“I just remember him playing in practice, he would just like pull and run around the corner and he would just be destroying people,” Christensen told BYUtv. “Sometimes he would look like he was tackling people. He was so raw, but so athletic and so big and so good.

“You were like, holy cow, once this guy fine-tunes his technique, he is going to be incredible,” Christensen continued. “And that’s what he has done these past couple of years. He has really fine-tuned his technique to go along with his athleticism. It has been fun to watch his progress.”

BYU offensive lineman Blake Freeland, second from right, reacts after performing a vertical jump at the NFL football scouting combine in Indianapolis, Sunday, March 5, 2023. Freeland posted a 37-inch jump, the best mark for an offensive lineman at the combine since at least 2003. | Erin Hooley, Associated Press

After he was named an Associated Press Third-Team All-American last fall and decided to turn pro despite having another year of eligibility remaining, Freeland had his coming-out party, of sorts, at the NFL combine in Indianapolis. He posted a 37-inch vertical jump, the best mark for an offensive lineman at the combine since at least 2003.

He added to that eye-popping leap with a 10-foot broad jump, best among OLs, and a time of 4.98 seconds in the 40-yard dash, which was third-best. Some NFL draft experts have said he moved up one or two rounds in the draft with his performance in Indy.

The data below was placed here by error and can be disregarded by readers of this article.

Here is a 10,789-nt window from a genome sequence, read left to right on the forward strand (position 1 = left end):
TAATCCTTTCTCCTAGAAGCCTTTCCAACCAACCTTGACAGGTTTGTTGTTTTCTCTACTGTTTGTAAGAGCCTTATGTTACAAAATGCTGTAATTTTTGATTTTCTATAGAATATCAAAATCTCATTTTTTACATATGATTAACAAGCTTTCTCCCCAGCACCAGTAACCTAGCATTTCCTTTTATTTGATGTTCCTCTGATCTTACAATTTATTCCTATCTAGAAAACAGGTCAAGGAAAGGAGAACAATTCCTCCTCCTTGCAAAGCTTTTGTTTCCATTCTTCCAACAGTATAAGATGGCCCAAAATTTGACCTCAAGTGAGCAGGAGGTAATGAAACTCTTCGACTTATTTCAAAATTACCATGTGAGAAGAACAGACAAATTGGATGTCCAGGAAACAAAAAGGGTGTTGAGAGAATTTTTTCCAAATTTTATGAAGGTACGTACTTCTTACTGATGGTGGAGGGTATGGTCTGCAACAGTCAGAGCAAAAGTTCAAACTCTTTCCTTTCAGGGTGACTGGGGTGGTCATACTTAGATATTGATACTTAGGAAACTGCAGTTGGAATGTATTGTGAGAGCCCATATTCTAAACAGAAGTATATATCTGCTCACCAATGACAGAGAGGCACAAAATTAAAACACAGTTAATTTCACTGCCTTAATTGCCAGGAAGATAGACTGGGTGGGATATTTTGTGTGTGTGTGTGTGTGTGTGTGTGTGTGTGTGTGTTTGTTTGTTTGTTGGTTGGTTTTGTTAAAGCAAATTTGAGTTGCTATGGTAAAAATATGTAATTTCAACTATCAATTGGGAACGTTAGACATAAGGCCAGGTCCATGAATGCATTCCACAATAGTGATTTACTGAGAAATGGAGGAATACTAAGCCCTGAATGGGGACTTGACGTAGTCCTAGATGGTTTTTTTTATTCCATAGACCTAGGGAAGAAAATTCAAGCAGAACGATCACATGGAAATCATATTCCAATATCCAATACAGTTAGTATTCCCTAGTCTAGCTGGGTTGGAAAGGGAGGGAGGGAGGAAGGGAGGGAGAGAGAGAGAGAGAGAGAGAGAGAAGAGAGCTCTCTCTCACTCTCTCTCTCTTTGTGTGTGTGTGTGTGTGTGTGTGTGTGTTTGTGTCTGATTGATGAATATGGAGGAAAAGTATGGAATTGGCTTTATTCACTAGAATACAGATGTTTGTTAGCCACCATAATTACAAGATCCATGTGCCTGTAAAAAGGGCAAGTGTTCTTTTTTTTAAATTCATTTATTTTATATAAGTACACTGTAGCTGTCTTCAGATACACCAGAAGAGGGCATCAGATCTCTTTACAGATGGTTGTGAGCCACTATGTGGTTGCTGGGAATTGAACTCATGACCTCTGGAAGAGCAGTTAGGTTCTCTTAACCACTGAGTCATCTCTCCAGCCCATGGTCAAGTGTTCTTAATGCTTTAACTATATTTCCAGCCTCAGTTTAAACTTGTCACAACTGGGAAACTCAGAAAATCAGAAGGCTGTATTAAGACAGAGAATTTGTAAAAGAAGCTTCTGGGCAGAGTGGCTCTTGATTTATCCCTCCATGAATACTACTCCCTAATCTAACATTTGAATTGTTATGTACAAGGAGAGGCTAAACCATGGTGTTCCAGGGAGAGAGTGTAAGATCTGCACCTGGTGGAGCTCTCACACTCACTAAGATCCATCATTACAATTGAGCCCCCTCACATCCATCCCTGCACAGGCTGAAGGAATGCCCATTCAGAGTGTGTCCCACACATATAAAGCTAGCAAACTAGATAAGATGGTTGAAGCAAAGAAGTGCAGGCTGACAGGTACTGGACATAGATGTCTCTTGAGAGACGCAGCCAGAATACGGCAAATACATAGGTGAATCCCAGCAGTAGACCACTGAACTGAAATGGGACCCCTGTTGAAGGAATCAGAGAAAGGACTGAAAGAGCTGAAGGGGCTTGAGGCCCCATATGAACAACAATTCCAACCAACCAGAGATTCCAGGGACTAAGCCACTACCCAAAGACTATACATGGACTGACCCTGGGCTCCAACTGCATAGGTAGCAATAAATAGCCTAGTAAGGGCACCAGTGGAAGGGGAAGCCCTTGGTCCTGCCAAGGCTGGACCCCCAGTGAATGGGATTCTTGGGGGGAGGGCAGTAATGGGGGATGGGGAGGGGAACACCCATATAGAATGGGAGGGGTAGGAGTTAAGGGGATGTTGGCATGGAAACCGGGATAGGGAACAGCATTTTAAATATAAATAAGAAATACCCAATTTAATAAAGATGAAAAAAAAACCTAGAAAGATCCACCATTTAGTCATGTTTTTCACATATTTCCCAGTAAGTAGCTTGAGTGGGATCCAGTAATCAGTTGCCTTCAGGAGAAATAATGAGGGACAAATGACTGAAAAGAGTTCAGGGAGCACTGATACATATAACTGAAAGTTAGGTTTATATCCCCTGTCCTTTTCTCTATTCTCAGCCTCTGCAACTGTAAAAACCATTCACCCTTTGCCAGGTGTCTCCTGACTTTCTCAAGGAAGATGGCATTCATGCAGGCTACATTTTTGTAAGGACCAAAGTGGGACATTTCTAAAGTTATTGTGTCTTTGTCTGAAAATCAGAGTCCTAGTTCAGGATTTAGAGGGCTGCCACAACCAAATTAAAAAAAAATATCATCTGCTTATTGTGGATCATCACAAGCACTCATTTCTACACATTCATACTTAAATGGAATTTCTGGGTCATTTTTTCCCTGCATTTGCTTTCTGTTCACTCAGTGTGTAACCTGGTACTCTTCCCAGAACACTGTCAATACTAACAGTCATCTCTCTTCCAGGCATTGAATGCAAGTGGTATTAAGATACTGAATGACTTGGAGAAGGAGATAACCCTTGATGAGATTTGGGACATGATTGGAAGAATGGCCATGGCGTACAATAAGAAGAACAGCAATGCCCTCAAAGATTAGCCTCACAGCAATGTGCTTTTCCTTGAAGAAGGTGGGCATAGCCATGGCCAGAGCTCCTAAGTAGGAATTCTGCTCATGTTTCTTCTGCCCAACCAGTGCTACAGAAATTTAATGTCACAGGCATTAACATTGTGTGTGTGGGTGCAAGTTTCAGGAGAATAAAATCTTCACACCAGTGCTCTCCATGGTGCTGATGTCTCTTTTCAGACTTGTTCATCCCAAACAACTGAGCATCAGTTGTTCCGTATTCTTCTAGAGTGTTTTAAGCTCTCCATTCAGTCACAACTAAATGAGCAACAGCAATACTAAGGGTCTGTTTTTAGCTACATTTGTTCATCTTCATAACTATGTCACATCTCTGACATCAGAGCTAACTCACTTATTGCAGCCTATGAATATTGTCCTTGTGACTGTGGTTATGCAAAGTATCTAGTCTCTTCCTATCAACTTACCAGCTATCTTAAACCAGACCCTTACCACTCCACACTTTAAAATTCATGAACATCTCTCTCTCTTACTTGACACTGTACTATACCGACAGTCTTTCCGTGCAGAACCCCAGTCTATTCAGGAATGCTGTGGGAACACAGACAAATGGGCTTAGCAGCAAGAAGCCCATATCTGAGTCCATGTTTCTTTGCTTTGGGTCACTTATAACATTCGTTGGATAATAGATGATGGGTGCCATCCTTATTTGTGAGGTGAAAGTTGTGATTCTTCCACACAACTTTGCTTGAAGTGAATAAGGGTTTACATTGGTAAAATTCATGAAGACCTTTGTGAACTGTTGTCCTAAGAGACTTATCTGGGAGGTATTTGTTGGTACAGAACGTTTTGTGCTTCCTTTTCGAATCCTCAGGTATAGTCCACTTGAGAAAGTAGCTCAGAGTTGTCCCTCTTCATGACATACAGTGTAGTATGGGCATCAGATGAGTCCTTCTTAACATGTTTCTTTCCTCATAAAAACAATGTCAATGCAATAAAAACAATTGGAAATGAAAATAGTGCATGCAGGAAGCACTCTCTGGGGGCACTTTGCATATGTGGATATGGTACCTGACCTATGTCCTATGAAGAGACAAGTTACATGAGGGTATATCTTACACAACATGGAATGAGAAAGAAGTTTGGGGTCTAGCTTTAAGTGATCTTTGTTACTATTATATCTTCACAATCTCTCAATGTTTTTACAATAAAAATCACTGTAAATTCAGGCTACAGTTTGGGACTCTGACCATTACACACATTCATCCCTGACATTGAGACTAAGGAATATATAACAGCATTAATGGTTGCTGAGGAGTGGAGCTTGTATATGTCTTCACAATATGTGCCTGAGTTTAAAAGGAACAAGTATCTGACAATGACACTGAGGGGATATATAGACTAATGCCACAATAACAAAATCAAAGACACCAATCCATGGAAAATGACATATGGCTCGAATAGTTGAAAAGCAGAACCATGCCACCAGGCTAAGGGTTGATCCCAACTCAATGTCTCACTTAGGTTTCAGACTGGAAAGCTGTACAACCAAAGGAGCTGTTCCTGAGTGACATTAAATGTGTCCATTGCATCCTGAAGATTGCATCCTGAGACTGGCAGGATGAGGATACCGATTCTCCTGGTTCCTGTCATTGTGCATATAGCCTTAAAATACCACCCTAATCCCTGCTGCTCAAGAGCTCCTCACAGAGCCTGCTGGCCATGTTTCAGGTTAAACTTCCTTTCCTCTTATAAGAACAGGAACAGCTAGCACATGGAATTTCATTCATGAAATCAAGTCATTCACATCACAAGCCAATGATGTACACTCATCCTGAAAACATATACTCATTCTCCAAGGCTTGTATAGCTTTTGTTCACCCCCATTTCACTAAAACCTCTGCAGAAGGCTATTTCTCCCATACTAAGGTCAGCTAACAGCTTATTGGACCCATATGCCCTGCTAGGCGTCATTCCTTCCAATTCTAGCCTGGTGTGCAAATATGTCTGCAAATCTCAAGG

“I think people were impressed. I think people kinda knew that I was an athletic player. I think putting up good numbers kinda showed them and kinda got my name out there, which was nice,” he said. “But I think at the end of the day they come back to the tape, the game film, and that’s what they rely on the most.”

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If that’s the case, he should be just fine; Freeland started in all 13 of the 8-5 Cougars’ games last season, and did not give up a sack. He committed just two penalties.

Dane Brugler of The Athletic has Freeland ranked as the No. 179 player in the draft.

“Freeland’s inexperience and the lesser-developed aspects of his game (leverage points, play strength, etc.) will be exposed by NFL talent, but he has the feet, length and upside to warrant being a mid-round draft pick,” Brugler wrote. “He is a work in progress who should eventually compete for an NFL team’s No. 3 tackle spot and potentially more.”

Another draft analysts, ESPN’s Jordan Reid, told BYUtv that Freeland’s stock is “way up, especially after the NFL scouting combine, where he tested through the roof.”